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A plastid organelle as a drug target in apicomplexan parasites

Nature volume 390, pages 407409 (27 November 1997) | Download Citation

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Abstract

Parasites of the phylum Apicomplexa include many important human and veterinary pathogens such as Plasmodium (malaria), Toxoplasma (a leading opportunistic infection associated with AIDS and congenital neurological birth defects), and Eimeria (an economically significant disease of poultry and cattle)1,2,3,4. Recent studies have identified an unusual organelle in these parasites5,6,7: a plastid that appears to have been acquired by secondary endosymbiosis of a green alga7. Here we show that replication of the apicomplexan plastid (apicoplast) genome in Toxoplasma gondii tachyzoites can be specifically inhibited using ciprofloxacin, and that this inhibition blocks parasite replication. Moreover, parasite death occurs with peculiar kinetics that are identical to those observed after exposure to clindamycin and macrolide antibiotics8,9, which have been proposed to target protein synthesis in the apicoplast9,10. Conversely, clindamycin (and functionally related compounds) immediately inhibits plastid replication upon drug application—the earliest effect so far described for these antibiotics. Our results directly link apicoplast function with parasite survival, validating this intriguing organelle as an effective target for parasiticidal drug design.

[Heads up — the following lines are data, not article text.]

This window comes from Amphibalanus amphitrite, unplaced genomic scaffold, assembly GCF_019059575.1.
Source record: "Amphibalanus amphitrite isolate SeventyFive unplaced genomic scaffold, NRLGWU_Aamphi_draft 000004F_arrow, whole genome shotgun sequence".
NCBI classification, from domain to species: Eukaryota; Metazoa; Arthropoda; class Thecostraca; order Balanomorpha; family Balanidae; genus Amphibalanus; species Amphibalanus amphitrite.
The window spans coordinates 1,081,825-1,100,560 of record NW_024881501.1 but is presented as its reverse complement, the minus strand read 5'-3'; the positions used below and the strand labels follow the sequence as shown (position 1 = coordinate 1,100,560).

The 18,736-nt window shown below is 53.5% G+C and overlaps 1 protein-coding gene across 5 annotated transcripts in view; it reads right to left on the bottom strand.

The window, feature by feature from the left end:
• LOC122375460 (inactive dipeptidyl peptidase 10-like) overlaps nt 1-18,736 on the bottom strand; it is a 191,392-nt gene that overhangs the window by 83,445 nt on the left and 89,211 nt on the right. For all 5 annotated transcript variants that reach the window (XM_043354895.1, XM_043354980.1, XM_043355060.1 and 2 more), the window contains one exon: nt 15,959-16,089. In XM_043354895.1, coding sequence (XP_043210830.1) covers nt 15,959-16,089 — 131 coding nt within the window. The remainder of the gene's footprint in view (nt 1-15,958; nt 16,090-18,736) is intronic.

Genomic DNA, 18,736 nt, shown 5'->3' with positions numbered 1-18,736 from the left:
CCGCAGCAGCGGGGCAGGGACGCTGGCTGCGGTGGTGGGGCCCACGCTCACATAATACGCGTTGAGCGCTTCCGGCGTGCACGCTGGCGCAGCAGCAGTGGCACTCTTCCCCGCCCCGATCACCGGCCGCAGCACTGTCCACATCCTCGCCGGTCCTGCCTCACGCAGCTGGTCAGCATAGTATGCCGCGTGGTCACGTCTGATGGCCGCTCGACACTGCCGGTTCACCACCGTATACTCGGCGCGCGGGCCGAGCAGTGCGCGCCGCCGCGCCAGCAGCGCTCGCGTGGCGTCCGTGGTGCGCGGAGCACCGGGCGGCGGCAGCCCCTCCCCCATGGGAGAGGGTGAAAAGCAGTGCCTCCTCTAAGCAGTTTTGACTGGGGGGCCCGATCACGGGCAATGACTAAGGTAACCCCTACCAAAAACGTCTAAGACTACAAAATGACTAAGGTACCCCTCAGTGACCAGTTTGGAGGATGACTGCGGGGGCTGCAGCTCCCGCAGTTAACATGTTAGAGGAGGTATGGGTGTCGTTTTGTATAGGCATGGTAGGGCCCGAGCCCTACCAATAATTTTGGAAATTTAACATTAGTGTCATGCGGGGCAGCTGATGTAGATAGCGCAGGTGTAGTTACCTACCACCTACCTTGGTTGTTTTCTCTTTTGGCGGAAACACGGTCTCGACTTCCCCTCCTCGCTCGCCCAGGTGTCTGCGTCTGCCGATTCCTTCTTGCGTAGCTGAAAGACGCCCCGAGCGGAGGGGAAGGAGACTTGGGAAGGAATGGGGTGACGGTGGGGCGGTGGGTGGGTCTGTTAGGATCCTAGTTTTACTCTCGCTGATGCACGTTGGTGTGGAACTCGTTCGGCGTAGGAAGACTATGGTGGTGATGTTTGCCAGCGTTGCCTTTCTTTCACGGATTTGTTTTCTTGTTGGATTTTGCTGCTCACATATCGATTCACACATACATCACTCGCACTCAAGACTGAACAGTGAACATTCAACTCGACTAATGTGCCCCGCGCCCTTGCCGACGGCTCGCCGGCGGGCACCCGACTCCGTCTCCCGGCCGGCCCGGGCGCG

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Acknowledgements

Ciprofloxacin-HCl was provided by Bayer Corporation, Germany. We thank R. G.K. Donald for probes derived from the apicoplast and nuclear genomes and for developing the quantitative assays for plastid copy number, and members of our laboratory for discussion. This work was supported by research grants and a predoctoral training grant from the NIH. D.S.R. is a New Investigator of the Burroughs Wellcome Fund.

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  1. Department of Biology, University of Pennsylvania, Philadelphia, Pennsylvania 19104-6018, USA

    • Maria E. Fichera
    •  & David S. Roos

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Correspondence to David S. Roos.

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https://doi.org/10.1038/37132

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